Last year’s champion Stefano Tsitsipas will have a much tougher road to the title this time as the Greek phenomenon joins Rafael Nadal in a group that looks the more uncertain of the two groups at year ending ATP finals.
Usually a hugely popular week for tennis and tennis fans alike, this year’s event is being played behind closed doors owing to the pandemic.The ATP’s elite year-ender, celebrating its 50th edition, is being staged at London’s O2 Arena for the final time having moved there in 2009. Next year it will move to Turin.
Novak’s juggernaut, Tsitsipas’ defense, Nadal’s challenge-
Novak Djokovic, who will be bidding to earn a record-tying sixth trophy at the season finale, learned his group for the 2020 Nitto ATP Finals on Thursday. The World No. 1 leads Group Tokyo 1970 alongside Daniil Medvedev, Alexander Zverev, and Diego Schwartzman.
A 5x champion of this event 🙌
— ATP Tour (@atptour) November 12, 2020
Djokovic has a 39-3 match record on the season and has qualified for the season finale 13 times. He triumphed at the event in 2008 and each year from 2012 to 2015.
On paper, the road looks set for Djokovic to win his group and chances are that the other three will have to battle out for the second spot.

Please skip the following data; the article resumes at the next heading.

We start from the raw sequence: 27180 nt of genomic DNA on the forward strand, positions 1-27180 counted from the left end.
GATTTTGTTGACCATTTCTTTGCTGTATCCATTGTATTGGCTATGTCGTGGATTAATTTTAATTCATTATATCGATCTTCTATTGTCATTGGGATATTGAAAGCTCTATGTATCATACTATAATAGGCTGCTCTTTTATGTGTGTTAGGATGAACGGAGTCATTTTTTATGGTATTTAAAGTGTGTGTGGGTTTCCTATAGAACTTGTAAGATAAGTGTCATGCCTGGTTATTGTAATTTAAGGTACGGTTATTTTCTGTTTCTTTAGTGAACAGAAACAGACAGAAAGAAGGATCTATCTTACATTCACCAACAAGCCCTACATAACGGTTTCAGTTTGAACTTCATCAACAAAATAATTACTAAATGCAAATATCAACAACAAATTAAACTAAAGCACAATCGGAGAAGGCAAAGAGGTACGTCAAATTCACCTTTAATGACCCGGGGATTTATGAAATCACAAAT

On the other hand, the group London 2020 remains a much more evenly contested one owing simply to the fact that the group lead Nadal hasn’t had the best of records at ATP Finals.
Your 2020 #NittoATPFinals elite eight…🙌
Who's gonna win it all?! pic.twitter.com/ahXSzUTga7
— Tennis TV (@TennisTV) November 6, 2020
With Thiem being the leader of NextGen and looking to end the monopoly of “the Big Three”, chances are that either him or Nadal will top the group.
However Stefano Tsitsipas is the defending champion and is known to bring his A game to the event,while Andrey Rublev has been in the form of his life with a record five titles this season.
The ATP event kickstarts on 15th of November with the opening fixture between Dominic Thiem and Stefano Tsitsipas followed by Nadal vs Rublev.
Honour Roll (Open Era)
Most Titles, Singles: Roger Federer (6)
Most Titles, Doubles: Peter Fleming, John McEnroe (7)
Last Home Champion: Andy Murray in 2016
Oldest Champion: Roger Federer, 30, in 2011
Youngest Champion: John McEnroe, 19, in 1978
Higest-Ranked Champion: No. 1 Ilie Nastase in 1973, Jimmy Connors in 1977, Bjorn Borg in 1979-80, John McEnroe in 1984, Ivan Lendl in 1985-87, Pete Sampras in 1994 & 1996-97, Lleyton Hewitt in 2002, Roger Federer in 2004 & 2006-07, Novak Djokovic in 2012 & 2014-15, Andy Murray in 2016
Lowest-Ranked Champion: No. 12 David Nalbandian in 2005
Most Match Wins: Roger Federer (59)